The room went quiet. I couldn’t really see the problem. She’d let them all have a go and waited until the last call to throw her hat in the ring. But I crossed my fingers she was going to be wrong.
‘Well, if it isn’t our guest.’ The halibut smile touched the MC’s mouth again and he looked at Carol with interest. ‘Do you have a name you’d like to try?’
‘I do. My grandfather would never forgive me if I didn’t know this.’
The MC’s brow furrowed.
‘Because his dad was Bernard Kelly’ Carol paused for effect, ‘winner of the Waterloo in 1953 and 1954.’
Some saw the funny side, some, realising they had the descendant of Crown Green royalty in the room, applauded and cheered. Ivor and Ronald began a speculative barrage of “Ringer”, “Cheats”, taken up by others who felt their sacred knowledge of the Crown Green game was being stolen by this female Prometheus.
Jeff and the MC tried to calm things down before anything more than insults were thrown. There was as much invective flowing now between various tables as there was towards us.
I was judging the best route to the door when Jeff disappeared and returned with the huge man who had been taking the money at the door. He loomed over the MC and looked round the room. Even the Homburg wearing Ivor was quiet.
‘Is there a problem?’
The silence was absolute. The MC resumed with a smile, a genuine one this time as far as one could tell.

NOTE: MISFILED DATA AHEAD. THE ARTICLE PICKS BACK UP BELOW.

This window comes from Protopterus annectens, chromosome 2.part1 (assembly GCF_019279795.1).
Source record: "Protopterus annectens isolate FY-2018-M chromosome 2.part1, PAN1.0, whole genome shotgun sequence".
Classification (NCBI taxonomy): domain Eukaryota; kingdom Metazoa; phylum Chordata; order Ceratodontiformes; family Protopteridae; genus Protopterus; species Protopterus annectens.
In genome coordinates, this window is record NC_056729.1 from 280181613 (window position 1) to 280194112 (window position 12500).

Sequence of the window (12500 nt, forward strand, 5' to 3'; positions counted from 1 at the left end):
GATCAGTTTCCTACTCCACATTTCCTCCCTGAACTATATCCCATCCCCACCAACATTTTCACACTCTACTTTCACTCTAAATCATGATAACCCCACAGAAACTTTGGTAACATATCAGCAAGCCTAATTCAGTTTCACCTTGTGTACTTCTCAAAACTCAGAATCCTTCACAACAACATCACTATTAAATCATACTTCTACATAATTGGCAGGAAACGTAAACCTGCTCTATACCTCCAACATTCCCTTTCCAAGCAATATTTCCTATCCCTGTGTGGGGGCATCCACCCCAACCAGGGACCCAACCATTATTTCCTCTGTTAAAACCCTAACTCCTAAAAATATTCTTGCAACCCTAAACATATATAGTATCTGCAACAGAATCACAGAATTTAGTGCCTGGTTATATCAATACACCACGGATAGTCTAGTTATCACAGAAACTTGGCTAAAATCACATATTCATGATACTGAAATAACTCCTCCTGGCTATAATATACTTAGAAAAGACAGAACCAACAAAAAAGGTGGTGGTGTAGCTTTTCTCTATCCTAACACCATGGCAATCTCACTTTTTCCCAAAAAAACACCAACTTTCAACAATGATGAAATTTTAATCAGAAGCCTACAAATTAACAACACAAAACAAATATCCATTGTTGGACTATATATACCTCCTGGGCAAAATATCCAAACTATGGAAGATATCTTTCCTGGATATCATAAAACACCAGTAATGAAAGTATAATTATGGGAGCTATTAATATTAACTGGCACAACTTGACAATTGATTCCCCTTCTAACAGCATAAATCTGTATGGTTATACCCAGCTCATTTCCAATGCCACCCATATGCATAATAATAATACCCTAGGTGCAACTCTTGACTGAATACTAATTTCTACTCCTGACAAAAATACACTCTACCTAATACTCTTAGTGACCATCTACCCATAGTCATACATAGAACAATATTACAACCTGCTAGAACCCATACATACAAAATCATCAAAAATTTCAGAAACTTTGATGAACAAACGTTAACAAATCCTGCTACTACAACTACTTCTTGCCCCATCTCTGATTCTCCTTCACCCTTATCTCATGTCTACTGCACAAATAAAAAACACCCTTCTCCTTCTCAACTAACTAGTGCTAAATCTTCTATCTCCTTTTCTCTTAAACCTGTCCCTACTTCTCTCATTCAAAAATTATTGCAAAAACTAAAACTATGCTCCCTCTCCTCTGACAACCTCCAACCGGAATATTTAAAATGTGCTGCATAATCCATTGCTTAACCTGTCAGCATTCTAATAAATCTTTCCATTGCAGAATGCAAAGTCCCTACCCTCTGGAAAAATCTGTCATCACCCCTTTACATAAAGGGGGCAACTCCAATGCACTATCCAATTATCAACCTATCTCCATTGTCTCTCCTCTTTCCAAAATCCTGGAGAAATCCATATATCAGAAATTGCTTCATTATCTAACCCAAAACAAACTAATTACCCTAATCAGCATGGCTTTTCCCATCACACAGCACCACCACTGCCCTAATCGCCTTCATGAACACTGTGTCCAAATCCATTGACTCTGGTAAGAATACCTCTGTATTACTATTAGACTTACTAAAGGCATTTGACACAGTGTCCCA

‘Thank you ladies and gentleman. I can confirm that “Bernard Kelly” is the correct answer, and I’d like to extend a warm Red Horse welcome to such a lovely representative of a legendary family.’ There was a ripple of clapping. Ronald opened his mouth a couple of times, but his sense of injustice withered in the looming presence behind the MC.
Carol sashayed up to the front and collected her coasters and the MC’s handshake was long and genuine. Mr Kelly’s fame trumped everything in his eyes. Carol didn’t showboat this time and there was spontaneous applause. The doorman’s eyes swept the room one last time as Carol returned to our table, and satisfied he was no longer required, went back to mind the entrance.
‘Well, we are honoured to have the great granddaughter of one of the greats of Crown Green bowling in our midst.’ The MC announced. He took a breath to recover from his brush, however remote, with fame before continuing. ‘Now, on to the last two rounds and I’d like to remind you all that the last round is a double pointer. The questions are harder but the reward so much greater.’
The Rugby Club looked at each other. This wasn’t quizzing according to Hoyle, but it was the Red Horse’s quiz. League rules didn’t apply if they didn’t want them to. The Red Horse was always a maverick outfit. There wasn’t any judge to run to on this side of town. We’d known that when we crossed the river.